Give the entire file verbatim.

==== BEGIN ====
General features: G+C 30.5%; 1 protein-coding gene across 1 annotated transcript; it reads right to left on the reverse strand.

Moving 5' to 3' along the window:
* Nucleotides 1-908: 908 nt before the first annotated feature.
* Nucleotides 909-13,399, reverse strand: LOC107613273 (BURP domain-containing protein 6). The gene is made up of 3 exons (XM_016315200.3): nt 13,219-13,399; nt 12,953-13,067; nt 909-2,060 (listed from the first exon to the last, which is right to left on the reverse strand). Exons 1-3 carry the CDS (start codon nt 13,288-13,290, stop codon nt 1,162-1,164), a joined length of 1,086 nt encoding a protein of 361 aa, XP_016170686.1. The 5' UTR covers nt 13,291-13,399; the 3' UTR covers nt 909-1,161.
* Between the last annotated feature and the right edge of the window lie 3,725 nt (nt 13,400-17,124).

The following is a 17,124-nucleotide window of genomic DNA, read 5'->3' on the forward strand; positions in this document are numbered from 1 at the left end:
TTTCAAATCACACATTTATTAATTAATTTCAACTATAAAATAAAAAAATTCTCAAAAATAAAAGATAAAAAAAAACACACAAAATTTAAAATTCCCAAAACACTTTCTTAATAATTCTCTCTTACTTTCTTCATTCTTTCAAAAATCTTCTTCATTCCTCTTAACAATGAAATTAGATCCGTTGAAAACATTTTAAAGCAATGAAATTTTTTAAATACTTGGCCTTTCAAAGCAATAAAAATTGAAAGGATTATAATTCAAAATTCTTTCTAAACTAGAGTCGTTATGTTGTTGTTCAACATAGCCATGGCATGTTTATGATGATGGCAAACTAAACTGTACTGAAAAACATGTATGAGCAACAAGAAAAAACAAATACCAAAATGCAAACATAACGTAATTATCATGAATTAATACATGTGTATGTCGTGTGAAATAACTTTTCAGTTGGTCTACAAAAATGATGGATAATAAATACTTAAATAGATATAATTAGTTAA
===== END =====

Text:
General features: G+C 30.5%; 1 protein-coding gene across 1 annotated transcript; it reads right to left on the reverse strand.

Moving 5' to 3' along the window:
* Nucleotides 1-908: 908 nt before the first annotated feature.
* Nucleotides 909-13,399, reverse strand: LOC107613273 (BURP domain-containing protein 6). The gene is made up of 3 exons (XM_016315200.3): nt 13,219-13,399; nt 12,953-13,067; nt 909-2,060 (listed from the first exon to the last, which is right to left on the reverse strand). Exons 1-3 carry the CDS (start codon nt 13,288-13,290, stop codon nt 1,162-1,164), a joined length of 1,086 nt encoding a protein of 361 aa, XP_016170686.1. The 5' UTR covers nt 13,291-13,399; the 3' UTR covers nt 909-1,161.
* Between the last annotated feature and the right edge of the window lie 3,725 nt (nt 13,400-17,124).

The following is a 17,124-nucleotide window of genomic DNA, read 5'->3' on the forward strand; positions in this document are numbered from 1 at the left end:
TTTCAAATCACACATTTATTAATTAATTTCAACTATAAAATAAAAAAATTCTCAAAAATAAAAGATAAAAAAAAACACACAAAATTTAAAATTCCCAAAACACTTTCTTAATAATTCTCTCTTACTTTCTTCATTCTTTCAAAAATCTTCTTCATTCCTCTTAACAATGAAATTAGATCCGTTGAAAACATTTTAAAGCAATGAAATTTTTTAAATACTTGGCCTTTCAAAGCAATAAAAATTGAAAGGATTATAATTCAAAATTCTTTCTAAACTAGAGTCGTTATGTTGTTGTTCAACATAGCCATGGCATGTTTATGATGATGGCAAACTAAACTGTACTGAAAAACATGTATGAGCAACAAGAAAAAACAAATACCAAAATGCAAACATAACGTAATTATCATGAATTAATACATGTGTATGTCGTGTGAAATAACTTTTCAGTTGGTCTACAAAAATGATGGATAATAAATACTTAAATAGATATAATTAGTTAA